Cooking with Live Sea Scallops
Abigail McCallum October 07, 2020
It's Wednesday, which means that we've brought in a special seafood ingredient for you to cook with. This week it's live Sea Scallops from Massachusetts! (BTW, we've been having a lot of fun with this program and the enthusiasm you're sharing with us is infectious).
Live sea scallops will have a beautiful tasting-brine to them reminiscent of the flavor of the ocean and a sweet, nutlike adductor muscle. The muscle inside will vary in hue from a glowing pearl color to rusted orange. The color of "Blushing Scallops," those with the orange meat, are due to the pigments produced in the female gonads.
How to clean your scallops:
First use a fillet knife or Oyster Shucking Knife and food-safe towel (to keep the shell steady) as you cut away the adductor muscle to free the top shell. Keep in mind that unlike other bivalves the scallop will not have a completely closed shell, and the live scallop will clamp down, so keep your fingers away from the opening.
Remove the liver/digestive gland of the scallop. Use your knife to cut the dark green belly away from the adductor muscle. Set aside.
Remove the gills (can be found underneath the roe with your fingers. It's very soft and comes off easily. Remove the gills on the other shell by cutting it away from the mantle (the semi-circular rust-colored perimeter). The gills often have a bitter taste; discard this.
Rinse thoroughly with ice cold water before cooking or consuming.
Pro-tip from Barton Seaver of "American Seafood":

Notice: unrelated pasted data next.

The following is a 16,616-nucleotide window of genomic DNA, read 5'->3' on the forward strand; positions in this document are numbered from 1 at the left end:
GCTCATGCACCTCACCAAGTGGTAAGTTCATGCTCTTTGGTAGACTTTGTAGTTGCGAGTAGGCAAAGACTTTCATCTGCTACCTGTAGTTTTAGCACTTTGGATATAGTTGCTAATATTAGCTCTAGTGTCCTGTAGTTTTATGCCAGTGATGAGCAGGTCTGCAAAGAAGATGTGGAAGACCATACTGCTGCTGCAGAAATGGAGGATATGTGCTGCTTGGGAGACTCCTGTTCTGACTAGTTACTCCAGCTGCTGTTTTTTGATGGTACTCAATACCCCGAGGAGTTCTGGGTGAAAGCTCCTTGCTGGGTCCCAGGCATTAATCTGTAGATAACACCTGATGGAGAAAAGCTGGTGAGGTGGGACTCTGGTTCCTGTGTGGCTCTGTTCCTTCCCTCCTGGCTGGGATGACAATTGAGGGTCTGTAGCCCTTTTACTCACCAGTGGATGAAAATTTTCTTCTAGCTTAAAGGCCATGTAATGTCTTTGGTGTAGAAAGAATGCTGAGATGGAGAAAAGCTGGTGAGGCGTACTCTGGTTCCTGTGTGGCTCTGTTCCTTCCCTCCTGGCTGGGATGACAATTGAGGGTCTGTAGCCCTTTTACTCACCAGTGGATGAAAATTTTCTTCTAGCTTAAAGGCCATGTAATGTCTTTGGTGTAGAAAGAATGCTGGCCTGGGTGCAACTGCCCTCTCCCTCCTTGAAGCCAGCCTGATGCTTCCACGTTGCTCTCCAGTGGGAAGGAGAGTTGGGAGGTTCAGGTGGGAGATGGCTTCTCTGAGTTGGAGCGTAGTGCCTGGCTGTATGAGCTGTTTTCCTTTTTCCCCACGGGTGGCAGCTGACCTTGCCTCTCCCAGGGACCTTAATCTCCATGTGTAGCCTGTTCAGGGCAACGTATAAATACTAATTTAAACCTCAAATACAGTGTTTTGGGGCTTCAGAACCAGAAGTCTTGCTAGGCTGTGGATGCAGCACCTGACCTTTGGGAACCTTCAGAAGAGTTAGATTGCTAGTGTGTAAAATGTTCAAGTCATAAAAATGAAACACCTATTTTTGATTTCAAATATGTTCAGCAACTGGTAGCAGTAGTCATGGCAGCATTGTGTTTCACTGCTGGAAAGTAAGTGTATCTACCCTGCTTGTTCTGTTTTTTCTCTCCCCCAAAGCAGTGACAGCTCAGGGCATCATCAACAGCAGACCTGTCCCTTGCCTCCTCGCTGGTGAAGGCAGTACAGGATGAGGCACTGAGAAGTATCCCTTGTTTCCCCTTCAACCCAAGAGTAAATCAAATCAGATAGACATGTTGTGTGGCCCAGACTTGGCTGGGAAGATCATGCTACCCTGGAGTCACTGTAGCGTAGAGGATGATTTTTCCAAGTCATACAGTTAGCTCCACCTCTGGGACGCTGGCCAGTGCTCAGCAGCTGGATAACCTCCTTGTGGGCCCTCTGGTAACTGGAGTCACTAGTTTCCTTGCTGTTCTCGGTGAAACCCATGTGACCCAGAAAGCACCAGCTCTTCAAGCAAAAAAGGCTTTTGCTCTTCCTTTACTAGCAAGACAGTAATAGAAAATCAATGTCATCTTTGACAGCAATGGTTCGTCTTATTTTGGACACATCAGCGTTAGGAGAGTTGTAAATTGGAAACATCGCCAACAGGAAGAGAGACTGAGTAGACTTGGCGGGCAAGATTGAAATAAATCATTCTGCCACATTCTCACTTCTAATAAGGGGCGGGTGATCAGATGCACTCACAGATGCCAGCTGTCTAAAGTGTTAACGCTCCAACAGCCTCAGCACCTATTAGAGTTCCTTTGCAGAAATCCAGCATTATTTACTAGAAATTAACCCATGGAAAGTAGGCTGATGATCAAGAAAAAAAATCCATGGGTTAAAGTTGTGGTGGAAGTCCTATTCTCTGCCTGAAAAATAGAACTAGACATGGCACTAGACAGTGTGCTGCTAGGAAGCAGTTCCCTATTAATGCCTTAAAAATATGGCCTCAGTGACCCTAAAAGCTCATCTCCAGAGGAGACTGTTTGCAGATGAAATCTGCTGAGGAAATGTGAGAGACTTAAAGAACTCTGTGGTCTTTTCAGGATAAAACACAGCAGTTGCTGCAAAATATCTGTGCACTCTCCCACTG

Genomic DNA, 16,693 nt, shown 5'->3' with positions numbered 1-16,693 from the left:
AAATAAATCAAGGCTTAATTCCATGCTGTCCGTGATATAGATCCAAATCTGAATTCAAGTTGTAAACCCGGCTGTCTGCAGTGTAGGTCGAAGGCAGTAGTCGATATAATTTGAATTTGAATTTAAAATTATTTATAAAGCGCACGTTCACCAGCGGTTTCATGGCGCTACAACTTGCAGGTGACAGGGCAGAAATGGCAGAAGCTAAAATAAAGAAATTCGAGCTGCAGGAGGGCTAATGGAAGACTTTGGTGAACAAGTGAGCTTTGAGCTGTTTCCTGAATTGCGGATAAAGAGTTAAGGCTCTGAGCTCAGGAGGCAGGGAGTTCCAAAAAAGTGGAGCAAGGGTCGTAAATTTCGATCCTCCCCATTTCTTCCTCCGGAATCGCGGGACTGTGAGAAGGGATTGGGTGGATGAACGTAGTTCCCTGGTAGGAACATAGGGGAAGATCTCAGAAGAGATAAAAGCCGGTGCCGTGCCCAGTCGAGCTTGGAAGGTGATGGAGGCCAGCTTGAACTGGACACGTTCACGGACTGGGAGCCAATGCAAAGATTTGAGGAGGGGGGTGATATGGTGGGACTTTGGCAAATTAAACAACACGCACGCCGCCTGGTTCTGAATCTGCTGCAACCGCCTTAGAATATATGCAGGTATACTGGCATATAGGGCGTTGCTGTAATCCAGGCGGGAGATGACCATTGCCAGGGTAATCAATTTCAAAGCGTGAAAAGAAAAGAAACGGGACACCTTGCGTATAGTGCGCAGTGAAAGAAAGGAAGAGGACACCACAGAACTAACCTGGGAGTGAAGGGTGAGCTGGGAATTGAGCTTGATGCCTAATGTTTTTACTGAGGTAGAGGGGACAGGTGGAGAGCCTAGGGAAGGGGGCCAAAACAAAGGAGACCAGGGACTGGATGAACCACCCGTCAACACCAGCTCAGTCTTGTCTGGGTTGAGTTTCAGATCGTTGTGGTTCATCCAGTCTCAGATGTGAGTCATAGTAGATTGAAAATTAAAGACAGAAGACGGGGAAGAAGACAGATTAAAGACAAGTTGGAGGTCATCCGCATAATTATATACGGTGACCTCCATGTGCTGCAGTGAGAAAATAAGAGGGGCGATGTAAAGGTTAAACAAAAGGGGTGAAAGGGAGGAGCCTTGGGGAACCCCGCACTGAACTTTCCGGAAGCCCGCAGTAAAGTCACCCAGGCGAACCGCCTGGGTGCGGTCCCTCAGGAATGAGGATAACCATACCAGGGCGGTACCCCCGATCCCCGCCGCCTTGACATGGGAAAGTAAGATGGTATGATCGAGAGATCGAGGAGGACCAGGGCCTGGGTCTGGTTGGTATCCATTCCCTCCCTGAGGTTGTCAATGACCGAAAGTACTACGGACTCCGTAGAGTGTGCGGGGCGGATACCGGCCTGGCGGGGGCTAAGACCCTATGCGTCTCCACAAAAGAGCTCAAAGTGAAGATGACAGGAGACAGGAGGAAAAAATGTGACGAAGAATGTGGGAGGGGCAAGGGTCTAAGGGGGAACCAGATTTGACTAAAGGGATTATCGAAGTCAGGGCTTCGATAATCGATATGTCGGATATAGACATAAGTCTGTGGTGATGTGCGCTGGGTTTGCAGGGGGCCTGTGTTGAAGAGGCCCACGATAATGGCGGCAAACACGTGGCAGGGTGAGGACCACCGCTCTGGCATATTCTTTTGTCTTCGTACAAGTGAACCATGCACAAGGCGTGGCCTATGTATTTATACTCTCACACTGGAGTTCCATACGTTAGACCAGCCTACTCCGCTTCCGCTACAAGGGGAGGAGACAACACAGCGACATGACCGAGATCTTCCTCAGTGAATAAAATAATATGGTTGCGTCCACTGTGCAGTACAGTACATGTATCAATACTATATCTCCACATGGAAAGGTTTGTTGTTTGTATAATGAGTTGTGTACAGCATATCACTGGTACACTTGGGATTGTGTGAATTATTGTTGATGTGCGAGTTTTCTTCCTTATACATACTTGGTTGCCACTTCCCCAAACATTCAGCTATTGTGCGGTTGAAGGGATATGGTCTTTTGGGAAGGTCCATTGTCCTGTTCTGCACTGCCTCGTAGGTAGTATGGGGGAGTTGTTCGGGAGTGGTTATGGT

"Seek out the roe and milt. These are wonderful when poached and then ground to a silken paste with butter using a mortar and pestle, then dabbed on top of fresh-off-the-grill steaks or seafood or added to a pan sauce, before spooning around caramelized scallops. The meats themselves can be salted and left to air-dry, in much the same manner as salt cod, or they can be simply sun-dried, withering down to a tough leathery consistency. These become heavily punctuated in their flavor and are used to fortify broths or rehydrated into chowders, their flavor being very much different from fresh scallops, with a very umami-rich flavor and pulp texture." [p.379]
Baking your scallops
To take advantage of our whole scallops offering Chef Adrian Hoffman has prepared a recipe.
Baked Live Sea Scallop in Pastry
2 each live sea scallops
1T unsalted butter
1/2 tsp chopped fresh thyme
1/2 cup of chopped Maitake mushrooms
1T finely chopped shallot
¼ cup dry vermouth
½ cup heavy cream
Lemon zest (use microplane)
Prepared puff pastry (ok from grocer’s freezer)
1. Clean scallops and remove everything but the adductor muscle. Rinse well under ice cold water to remove any small pieces of sand. Dry thoroughly with paper towel.
2. In a small pan, add butter, thyme, shallots and Maitake mushrooms. Cook until soft. Add ¼ cup of dry vermouth and reduce by ¾. Add heavy cream and let simmer, but not reduce for 3 minutes. Season well with salt, pepper and just a bit of finely grated lemon zest. Remove from heat and cool.
3. Spoon the mixture in the half shell with the scallop piece. Chill.
4. Let puff pastry slightly thaw. Roll out to half thickness or 1/8”. Turn the non-used scallop shell upside down on the pastry and trace around the shell leaving a full ½” all around. Do this for both scallops.